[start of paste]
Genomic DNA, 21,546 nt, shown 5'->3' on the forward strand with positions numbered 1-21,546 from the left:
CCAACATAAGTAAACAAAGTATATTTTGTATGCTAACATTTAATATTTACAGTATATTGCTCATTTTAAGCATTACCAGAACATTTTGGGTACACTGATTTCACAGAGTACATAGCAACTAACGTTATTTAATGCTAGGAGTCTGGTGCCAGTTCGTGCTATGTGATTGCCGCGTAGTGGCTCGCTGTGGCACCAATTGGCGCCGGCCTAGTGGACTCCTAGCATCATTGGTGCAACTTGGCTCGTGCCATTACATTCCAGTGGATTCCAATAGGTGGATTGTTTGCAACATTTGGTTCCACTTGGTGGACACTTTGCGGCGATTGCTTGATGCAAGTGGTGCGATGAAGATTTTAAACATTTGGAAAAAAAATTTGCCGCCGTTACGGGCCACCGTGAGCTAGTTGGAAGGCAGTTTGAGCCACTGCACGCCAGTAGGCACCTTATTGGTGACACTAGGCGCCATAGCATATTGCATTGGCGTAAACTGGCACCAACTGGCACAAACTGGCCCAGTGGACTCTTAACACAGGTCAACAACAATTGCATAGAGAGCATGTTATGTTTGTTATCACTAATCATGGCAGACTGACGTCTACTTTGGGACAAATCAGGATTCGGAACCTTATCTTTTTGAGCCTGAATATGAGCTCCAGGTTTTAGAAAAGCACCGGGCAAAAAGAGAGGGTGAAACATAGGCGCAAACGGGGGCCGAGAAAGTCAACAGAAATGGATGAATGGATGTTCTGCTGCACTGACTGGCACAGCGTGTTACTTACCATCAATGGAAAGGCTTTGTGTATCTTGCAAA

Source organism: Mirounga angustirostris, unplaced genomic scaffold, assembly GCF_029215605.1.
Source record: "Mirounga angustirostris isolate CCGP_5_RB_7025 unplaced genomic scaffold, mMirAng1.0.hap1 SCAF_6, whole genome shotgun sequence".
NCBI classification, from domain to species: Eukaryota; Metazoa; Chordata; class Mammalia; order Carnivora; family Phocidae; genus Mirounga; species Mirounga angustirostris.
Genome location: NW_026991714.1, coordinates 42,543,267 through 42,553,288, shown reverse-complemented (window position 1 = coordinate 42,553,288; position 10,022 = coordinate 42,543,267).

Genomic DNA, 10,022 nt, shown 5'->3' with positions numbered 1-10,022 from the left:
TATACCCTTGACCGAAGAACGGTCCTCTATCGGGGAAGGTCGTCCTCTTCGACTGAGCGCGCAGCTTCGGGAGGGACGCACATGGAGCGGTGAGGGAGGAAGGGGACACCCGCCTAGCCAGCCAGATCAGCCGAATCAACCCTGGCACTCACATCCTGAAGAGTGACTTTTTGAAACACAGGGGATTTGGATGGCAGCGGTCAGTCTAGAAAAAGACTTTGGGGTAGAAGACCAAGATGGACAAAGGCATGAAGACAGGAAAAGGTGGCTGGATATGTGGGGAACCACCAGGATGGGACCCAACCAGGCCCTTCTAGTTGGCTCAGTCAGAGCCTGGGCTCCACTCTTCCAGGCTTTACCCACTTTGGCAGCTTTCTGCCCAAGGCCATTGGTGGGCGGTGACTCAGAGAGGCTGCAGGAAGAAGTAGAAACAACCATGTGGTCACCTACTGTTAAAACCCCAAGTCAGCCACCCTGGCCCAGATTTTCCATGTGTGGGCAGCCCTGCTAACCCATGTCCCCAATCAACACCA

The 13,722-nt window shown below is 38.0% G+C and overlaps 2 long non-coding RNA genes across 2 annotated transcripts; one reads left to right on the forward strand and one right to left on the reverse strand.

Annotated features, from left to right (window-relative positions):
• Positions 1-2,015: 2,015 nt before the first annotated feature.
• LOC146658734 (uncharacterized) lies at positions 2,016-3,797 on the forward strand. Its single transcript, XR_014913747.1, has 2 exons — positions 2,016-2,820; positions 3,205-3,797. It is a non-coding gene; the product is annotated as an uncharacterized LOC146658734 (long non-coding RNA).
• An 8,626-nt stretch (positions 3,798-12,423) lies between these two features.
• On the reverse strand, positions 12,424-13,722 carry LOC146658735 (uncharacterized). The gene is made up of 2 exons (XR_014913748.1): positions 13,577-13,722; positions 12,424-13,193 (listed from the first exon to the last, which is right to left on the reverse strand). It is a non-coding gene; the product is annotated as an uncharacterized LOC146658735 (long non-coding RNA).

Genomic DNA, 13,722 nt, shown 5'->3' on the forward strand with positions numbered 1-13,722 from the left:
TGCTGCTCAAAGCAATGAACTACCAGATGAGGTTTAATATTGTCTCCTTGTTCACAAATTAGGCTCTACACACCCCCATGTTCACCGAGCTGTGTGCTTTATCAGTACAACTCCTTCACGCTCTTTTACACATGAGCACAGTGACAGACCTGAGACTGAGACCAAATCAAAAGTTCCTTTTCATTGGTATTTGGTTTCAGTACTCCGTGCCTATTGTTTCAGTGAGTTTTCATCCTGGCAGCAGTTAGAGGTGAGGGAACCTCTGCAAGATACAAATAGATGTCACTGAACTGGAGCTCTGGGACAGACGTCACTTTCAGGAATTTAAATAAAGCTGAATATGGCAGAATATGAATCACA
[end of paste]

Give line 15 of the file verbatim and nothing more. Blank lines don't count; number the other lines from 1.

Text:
Genomic DNA, 13,722 nt, shown 5'->3' on the forward strand with positions numbered 1-13,722 from the left: